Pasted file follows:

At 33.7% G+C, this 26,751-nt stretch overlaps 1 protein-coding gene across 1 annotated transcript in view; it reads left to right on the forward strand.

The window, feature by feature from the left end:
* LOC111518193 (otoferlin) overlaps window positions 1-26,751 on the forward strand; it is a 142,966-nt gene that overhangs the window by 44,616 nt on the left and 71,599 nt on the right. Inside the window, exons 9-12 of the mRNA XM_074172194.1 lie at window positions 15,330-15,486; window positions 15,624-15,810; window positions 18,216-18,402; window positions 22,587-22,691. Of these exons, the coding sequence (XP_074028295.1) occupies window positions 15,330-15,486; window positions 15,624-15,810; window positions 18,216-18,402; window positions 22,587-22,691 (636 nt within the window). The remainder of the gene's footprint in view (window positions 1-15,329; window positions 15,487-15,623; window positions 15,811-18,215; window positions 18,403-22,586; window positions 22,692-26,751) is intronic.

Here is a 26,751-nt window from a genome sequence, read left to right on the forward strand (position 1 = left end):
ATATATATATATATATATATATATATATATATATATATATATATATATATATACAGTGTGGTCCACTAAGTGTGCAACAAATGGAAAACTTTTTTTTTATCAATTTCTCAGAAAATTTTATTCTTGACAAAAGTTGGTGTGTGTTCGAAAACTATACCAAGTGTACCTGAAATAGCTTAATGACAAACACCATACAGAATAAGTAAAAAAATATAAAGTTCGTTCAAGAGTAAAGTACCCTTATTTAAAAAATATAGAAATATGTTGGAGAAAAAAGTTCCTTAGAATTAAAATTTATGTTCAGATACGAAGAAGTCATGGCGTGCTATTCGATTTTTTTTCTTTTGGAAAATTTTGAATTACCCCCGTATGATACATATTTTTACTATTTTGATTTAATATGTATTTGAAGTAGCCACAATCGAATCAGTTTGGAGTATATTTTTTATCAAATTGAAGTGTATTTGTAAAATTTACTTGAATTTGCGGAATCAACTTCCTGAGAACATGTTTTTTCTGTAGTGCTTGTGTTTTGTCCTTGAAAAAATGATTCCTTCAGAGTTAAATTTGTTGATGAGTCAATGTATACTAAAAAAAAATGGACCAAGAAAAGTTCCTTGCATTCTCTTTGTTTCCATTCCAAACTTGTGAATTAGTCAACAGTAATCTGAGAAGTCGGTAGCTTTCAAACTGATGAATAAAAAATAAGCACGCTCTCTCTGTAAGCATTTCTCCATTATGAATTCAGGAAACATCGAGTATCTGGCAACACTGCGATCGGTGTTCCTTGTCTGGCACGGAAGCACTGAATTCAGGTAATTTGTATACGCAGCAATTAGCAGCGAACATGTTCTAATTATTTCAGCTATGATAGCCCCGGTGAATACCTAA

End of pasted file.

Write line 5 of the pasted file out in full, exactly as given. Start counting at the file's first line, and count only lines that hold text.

ATATATATATATATATATATATATATATATATATATATATATATATATATATACAGTGTGGTCCACTAAGTGTGCAACAAATGGAAAACTTTTTTTTTATCAATTTCTCAGAAAATTTTATTCTTGACAAAAGTTGGTGTGTGTTCGAAAACTATACCAAGTGTACCTGAAATAGCTTAATGACAAACACCATACAGAATAAGTAAAAAAATATAAAGTTCGTTCAAGAGTAAAGTACCCTTATTTAAAAAATATAGAAATATGTTGGAGAAAAAAGTTCCTTAGAATTAAAATTTATGTTCAGATACGAAGAAGTCATGGCGTGCTATTCGATTTTTTTTCTTTTGGAAAATTTTGAATTACCCCCGTATGATACATATTTTTACTATTTTGATTTAATATGTATTTGAAGTAGCCACAATCGAATCAGTTTGGAGTATATTTTTTATCAAATTGAAGTGTATTTGTAAAATTTACTTGAATTTGCGGAATCAACTTCCTGAGAACATGTTTTTTCTGTAGTGCTTGTGTTTTGTCCTTGAAAAAATGATTCCTTCAGAGTTAAATTTGTTGATGAGTCAATGTATACTAAAAAAAAATGGACCAAGAAAAGTTCCTTGCATTCTCTTTGTTTCCATTCCAAACTTGTGAATTAGTCAACAGTAATCTGAGAAGTCGGTAGCTTTCAAACTGATGAATAAAAAATAAGCACGCTCTCTCTGTAAGCATTTCTCCATTATGAATTCAGGAAACATCGAGTATCTGGCAACACTGCGATCGGTGTTCCTTGTCTGGCACGGAAGCACTGAATTCAGGTAATTTGTATACGCAGCAATTAGCAGCGAACATGTTCTAATTATTTCAGCTATGATAGCCCCGGTGAATACCTAA